Masters of Horror (2005–2007)
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Deer Woman 

A harried, burned-out cop believes that a recent string of murders prove that the murderer might be a deer-like creature in the form of a beautiful woman right from a local Native America folklore legend.



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Episode cast overview, first billed only:
Walter High ...
Pool Player
Peeing Trucker
Detective Dwight Faraday
Officer Jacob Reed
John Destry ...
Trucker Witness
Truckstop Owner
Detective Patterson
Maxine Miller ...
Dog Lady
Dead Monkey Man
Edmond Kato Wong ...
Desk Cop (as Edmond Wong)
Dana (as Sonya Bennett)
Deer Woman
Steve Archer ...
Business Man
Theoretical Trucker
Theoretical Girl


When the body of a truck driver is found trampled in his truck, the burnt-out detective Dwight Faraday is assigned for the bizarre case. He arrives to the crime scene in a parking area with Officer Jacob Reed and their investigation discloses that the victim had left a tavern with a gorgeous woman and apparently had been trampled by a heavy animal in the truck cabin. Later, two other bodies of men arrive in the morgue in the same conditions, and the coroner Dana notes that all of them had erection in the moment of death, and Dwight notes hooves in the body. Dana investigates further and finds deer footprints and hair in the corpses. When Dwight and Reed talks to an Indian descendent in a casino, they unravel a Pohancan legend about a deer woman, half woman but having deer hooves and trampling men after seducing them. Without any other lead, they begin to believe that every legend is based on facts. Written by Claudio Carvalho, Rio de Janeiro, Brazil

Plot Summary | Plot Synopsis




TV-MA | See all certifications »

Parents Guide:





Release Date:

9 December 2005 (USA)  »

Company Credits

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Technical Specs



Aspect Ratio:

1.78 : 1
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Did You Know?


Cinthia Moura has actually no native American ancestry, she is Brazilian. See more »


Near the end of the episode when Detective Faraday leaves Officer Reed's apartment, he gets into his car which has the red light on top still flashing (as he left it when he arrived). As he enters the car, the red light appears to turn off, only to be back on in the next shot. Minutes later in the woods, Deer Woman kicks his car, which causes the light to fall off the roof and fall to the side while still flashing. Presumably it fell off the car and is lying in the road as we never see it on top of the car or see the red flashing light ever again. However, as Detective Faraday pins Deer Woman to a tree using the car, we can see the reflection of the red flashing light in the windshield on a close-up of Detective Faraday. In the very next show we can still see that the light is not on the car. See more »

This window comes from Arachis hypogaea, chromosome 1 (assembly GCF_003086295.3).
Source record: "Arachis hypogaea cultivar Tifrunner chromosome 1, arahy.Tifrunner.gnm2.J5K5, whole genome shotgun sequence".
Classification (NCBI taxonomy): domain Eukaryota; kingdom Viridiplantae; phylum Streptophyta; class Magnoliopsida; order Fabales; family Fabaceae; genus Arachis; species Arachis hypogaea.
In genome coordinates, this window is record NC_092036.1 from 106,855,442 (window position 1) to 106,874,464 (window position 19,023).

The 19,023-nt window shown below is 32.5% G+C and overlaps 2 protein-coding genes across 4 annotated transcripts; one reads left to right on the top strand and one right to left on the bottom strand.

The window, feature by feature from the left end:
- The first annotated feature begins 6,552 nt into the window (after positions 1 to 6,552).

[repeted line]
other: Shut up Fuches!
See more »


References The Blues Brothers (1980) See more »

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User Reviews

The humor makes up for the few scares
25 November 2006 | by See all my reviews

I was interested in this series from when I read about it being in its planning stages... since it didn't air on TV on a network available to me, I didn't get a chance to watch until just recently, where I discovered DVDs with singular episodes, as well as some special features for the episode. Not wanting to wind up with a bunch of episodes that I didn't like, I asked a friend of mine who has watched the series for recommendations. He named this and John Carpenter's effort, Cigarette Burns. In that this is the first episode that I've seen, I can't really draw any comparisons to the others... nor to Landis' earlier horror effort, An American Werewolf in London, as I've yet to find a copy of it. The plot is quite good, if not terribly deep. The mystery is slowly unraveled, if it is fairly simple. The pacing is very good... I was never bored while watching this. I was surprised to find few scares in this... there's gore enough, and several genuine "ick" moments(including a brief but unpleasant close-up of an autopsy in progress), but there's very little to jump at. The film makes up for this with humor... and lots of it. There's a smart-alecky sense of humor throughout, and almost every single laugh works. If you've liked any comedy effort by Landis, and you can take the black nature of many of the jokes, you'll definitely find this funny. Among the jokes is the running gag of the one police officer who irritates *everyone* around him to the point of them telling him to shut up. Brian Benben yet again displays his comedic talent(as he also did on the show named after him and on Dream On, where he also worked with Landis), and proves his depth as an actor. He carries the film perfectly. The actress portraying the title monster also does really well... with no lines of dialog, she uses facial expressions and gesturing to convey the emotions, and does so flawlessly. Also, she manages to shift between a sweetly-natured feminine character and a creature of pure evil from one moment to another. The effects are very well-done. The characters are well-written and interesting. Among them, the character of Dana, who seems to be mainly inspired by Abby Sciuto of NCIS(hey, it may not be original, but still). The cinematography shows signs of not being shot as a feature, theatrically-released project... it looks and feels somewhat "TV", and it works really well. For anyone bothered by such... this has a little female nudity, a bit of swearing in the dialog and, as mentioned earlier, some graphic stuff. All in all, this is just a funny film with a horror feel to it, a dark comedy with some gore and scares. I recommend this to any fan of John Landis, Brian Benben, horror and black humor. 7/10

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